SEATTLE (AP) — Statewide test results released Wednesday show more Washington state students are passing their science and math exams, but reading scores are down at some grade levels.
Superintendent of Public Instruction Randy Dorn said a new emphasis on science in earlier grades and end-of-course exams in high school seem to be making a difference.
Some of the most significant improvements were seen in the science passing rates in fifth and eighth grades. About 66 percent of kids in those grades passed their science exams last spring, while last year’s passing rates were 55.7 percent in fifth grade and 61.6 percent in eighth grade.
Reading passage rates were down slightly in third, eighth and 10th grades, and writing pass rates dropped a bit in 10th grade.
Dorn said he was particularly pleased with the passage rates on the high school math and science exams, especially since some of the 10th graders taking these tests, which are now supposed to be given at the end of a class, took the exam at least a year after they took the class.
The class of 2013 — this year’s senior class — is the first group required to pass a math exam to graduate. So far, 78.3 percent have passed a math exam and 74 percent of those students have met all their state testing requirements.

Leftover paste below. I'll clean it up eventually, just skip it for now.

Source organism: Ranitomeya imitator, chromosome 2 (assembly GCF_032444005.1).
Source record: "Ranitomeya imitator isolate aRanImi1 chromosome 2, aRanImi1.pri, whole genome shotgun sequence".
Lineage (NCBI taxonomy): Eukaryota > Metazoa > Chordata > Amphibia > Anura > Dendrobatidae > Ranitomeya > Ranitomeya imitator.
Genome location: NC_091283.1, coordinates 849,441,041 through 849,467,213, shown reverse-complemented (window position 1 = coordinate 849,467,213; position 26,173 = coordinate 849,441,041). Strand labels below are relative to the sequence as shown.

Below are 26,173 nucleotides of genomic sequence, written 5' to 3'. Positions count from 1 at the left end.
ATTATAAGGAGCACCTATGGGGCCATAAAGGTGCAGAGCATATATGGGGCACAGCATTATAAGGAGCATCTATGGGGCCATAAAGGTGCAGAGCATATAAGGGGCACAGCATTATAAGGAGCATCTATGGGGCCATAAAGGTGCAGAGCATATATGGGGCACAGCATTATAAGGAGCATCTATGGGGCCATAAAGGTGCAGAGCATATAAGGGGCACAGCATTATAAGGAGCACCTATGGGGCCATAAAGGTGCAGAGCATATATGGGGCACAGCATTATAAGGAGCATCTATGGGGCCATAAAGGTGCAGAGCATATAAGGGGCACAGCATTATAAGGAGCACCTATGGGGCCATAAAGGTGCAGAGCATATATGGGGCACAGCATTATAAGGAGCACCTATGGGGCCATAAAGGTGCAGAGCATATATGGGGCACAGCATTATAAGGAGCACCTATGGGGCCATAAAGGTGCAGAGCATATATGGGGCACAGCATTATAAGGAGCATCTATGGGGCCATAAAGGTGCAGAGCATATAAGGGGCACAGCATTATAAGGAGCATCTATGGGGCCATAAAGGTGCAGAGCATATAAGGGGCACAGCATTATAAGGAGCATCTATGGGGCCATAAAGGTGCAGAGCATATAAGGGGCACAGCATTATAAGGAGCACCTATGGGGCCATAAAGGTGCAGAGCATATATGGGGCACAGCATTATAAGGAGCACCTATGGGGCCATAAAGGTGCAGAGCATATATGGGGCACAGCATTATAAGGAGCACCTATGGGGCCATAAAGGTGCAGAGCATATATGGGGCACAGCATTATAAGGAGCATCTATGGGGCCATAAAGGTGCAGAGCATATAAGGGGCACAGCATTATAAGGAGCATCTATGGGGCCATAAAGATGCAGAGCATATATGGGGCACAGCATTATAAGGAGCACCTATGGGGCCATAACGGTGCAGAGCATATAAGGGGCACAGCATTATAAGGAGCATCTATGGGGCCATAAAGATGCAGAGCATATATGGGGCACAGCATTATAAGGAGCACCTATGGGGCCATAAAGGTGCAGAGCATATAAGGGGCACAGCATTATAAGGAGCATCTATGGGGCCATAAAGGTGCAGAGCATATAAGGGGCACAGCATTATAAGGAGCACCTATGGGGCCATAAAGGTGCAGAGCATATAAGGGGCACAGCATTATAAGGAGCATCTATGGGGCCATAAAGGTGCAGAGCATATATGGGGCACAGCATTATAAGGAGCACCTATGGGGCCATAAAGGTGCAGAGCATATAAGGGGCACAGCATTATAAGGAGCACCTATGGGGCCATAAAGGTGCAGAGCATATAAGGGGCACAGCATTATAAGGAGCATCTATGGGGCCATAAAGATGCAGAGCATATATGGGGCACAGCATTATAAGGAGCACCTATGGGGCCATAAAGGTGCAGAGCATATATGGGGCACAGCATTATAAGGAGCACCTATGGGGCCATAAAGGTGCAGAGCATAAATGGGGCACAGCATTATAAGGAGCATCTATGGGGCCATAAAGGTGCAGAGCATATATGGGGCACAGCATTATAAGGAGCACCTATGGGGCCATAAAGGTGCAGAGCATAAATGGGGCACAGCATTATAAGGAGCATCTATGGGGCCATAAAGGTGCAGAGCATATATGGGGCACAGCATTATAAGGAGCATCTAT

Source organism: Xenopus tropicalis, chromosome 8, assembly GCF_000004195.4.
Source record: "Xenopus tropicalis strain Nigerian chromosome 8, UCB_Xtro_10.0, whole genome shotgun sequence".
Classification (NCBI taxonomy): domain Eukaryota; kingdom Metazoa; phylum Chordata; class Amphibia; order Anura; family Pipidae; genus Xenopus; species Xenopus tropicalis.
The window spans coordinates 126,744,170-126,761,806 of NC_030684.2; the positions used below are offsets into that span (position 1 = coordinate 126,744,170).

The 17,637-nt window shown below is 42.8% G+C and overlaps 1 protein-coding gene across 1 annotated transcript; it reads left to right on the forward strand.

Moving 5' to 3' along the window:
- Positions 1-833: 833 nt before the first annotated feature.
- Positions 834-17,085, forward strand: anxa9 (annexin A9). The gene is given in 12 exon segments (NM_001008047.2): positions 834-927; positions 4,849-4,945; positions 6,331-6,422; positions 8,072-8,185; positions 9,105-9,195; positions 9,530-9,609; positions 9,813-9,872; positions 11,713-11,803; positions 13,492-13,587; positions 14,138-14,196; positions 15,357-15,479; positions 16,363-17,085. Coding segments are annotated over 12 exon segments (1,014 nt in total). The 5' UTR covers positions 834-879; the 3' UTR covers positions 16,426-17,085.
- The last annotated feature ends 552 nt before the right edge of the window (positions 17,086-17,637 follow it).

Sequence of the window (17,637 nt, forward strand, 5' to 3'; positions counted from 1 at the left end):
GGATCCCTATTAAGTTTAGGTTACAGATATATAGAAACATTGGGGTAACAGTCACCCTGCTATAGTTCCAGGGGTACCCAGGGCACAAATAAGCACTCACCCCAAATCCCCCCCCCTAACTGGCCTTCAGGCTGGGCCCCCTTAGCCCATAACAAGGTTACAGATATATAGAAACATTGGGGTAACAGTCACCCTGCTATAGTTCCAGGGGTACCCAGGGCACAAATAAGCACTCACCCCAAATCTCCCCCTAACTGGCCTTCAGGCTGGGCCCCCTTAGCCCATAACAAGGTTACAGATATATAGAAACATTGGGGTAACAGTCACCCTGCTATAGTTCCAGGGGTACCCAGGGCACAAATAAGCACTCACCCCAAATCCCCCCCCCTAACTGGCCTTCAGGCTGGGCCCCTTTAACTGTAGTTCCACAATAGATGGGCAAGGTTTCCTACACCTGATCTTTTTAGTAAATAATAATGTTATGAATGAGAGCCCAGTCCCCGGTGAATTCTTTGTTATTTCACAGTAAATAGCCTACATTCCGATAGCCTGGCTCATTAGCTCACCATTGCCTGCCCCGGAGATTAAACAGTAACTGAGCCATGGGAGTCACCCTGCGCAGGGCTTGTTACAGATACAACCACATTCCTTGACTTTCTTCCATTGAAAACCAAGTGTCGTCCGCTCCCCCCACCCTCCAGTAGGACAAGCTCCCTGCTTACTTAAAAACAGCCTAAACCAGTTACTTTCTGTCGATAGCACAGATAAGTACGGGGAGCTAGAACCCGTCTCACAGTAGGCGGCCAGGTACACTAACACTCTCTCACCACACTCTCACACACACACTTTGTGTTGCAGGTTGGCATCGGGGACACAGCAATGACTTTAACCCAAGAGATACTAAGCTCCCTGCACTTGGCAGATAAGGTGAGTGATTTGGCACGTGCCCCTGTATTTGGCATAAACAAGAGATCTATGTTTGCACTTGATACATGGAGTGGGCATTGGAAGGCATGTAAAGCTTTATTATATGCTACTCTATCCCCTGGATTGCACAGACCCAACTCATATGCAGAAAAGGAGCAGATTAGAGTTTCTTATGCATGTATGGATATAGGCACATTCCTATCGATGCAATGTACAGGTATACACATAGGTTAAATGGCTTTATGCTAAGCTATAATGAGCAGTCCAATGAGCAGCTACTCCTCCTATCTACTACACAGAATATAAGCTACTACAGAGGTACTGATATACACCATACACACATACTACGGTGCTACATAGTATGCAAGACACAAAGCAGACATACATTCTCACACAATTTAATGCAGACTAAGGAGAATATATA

The problem is, Dorn said, is that some the senior class still need to pass more than one test. Some of those same students also do not have the credits they need to graduate, he added.
Dorn notes that the numbers are most stark among children from various ethnic groups, who also have higher drop-out rates.
“We’re losing half of our Native American students and we must do better,” Dorn said.
Last spring was the second time high school students took end-of-course exams in algebra and geometry. Students in the class of 2014 took the biology end-of-course exam for the first time this past school year. A total of 61 percent passed the test. That’s an improvement over the number of students in past years who passed the general science exam.
— Copyright 2012 The Associated Press.